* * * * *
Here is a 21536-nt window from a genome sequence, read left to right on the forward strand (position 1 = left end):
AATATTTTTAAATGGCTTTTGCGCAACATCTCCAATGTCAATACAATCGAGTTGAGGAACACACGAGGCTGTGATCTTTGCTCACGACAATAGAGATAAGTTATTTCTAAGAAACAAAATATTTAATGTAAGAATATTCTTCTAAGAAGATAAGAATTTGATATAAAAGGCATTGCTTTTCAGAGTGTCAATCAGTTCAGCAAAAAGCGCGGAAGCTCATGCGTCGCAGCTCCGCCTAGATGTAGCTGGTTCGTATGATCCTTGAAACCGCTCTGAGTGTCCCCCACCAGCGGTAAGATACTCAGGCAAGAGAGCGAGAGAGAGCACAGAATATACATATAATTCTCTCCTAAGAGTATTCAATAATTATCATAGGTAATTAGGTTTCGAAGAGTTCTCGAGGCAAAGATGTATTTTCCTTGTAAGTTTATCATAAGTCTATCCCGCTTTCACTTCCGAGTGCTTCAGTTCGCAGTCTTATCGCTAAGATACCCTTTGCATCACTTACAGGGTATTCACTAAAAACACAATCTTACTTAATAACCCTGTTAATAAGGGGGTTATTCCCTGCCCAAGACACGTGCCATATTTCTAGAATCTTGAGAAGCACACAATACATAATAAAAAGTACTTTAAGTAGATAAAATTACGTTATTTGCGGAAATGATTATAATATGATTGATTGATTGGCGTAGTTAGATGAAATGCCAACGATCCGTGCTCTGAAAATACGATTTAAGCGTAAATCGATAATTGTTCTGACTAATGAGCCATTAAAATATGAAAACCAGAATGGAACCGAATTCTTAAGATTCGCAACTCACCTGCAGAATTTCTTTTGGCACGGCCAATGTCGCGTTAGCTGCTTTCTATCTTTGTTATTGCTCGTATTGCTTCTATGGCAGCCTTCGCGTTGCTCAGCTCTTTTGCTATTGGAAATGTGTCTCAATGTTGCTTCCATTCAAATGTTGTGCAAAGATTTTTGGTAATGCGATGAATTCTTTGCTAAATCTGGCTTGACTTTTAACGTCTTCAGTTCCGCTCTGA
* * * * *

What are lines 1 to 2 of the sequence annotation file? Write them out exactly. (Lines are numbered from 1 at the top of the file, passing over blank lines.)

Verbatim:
Here is a 21536-nt window from a genome sequence, read left to right on the forward strand (position 1 = left end):
AATATTTTTAAATGGCTTTTGCGCAACATCTCCAATGTCAATACAATCGAGTTGAGGAACACACGAGGCTGTGATCTTTGCTCACGACAATAGAGATAAGTTATTTCTAAGAAACAAAATATTTAATGTAAGAATATTCTTCTAAGAAGATAAGAATTTGATATAAAAGGCATTGCTTTTCAGAGTGTCAATCAGTTCAGCAAAAAGCGCGGAAGCTCATGCGTCGCAGCTCCGCCTAGATGTAGCTGGTTCGTATGATCCTTGAAACCGCTCTGAGTGTCCCCCACCAGCGGTAAGATACTCAGGCAAGAGAGCGAGAGAGAGCACAGAATATACATATAATTCTCTCCTAAGAGTATTCAATAATTATCATAGGTAATTAGGTTTCGAAGAGTTCTCGAGGCAAAGATGTATTTTCCTTGTAAGTTTATCATAAGTCTATCCCGCTTTCACTTCCGAGTGCTTCAGTTCGCAGTCTTATCGCTAAGATACCCTTTGCATCACTTACAGGGTATTCACTAAAAACACAATCTTACTTAATAACCCTGTTAATAAGGGGGTTATTCCCTGCCCAAGACACGTGCCATATTTCTAGAATCTTGAGAAGCACACAATACATAATAAAAAGTACTTTAAGTAGATAAAATTACGTTATTTGCGGAAATGATTATAATATGATTGATTGATTGGCGTAGTTAGATGAAATGCCAACGATCCGTGCTCTGAAAATACGATTTAAGCGTAAATCGATAATTGTTCTGACTAATGAGCCATTAAAATATGAAAACCAGAATGGAACCGAATTCTTAAGATTCGCAACTCACCTGCAGAATTTCTTTTGGCACGGCCAATGTCGCGTTAGCTGCTTTCTATCTTTGTTATTGCTCGTATTGCTTCTATGGCAGCCTTCGCGTTGCTCAGCTCTTTTGCTATTGGAAATGTGTCTCAATGTTGCTTCCATTCAAATGTTGTGCAAAGATTTTTGGTAATGCGATGAATTCTTTGCTAAATCTGGCTTGACTTTTAACGTCTTCAGTTCCGCTCTGA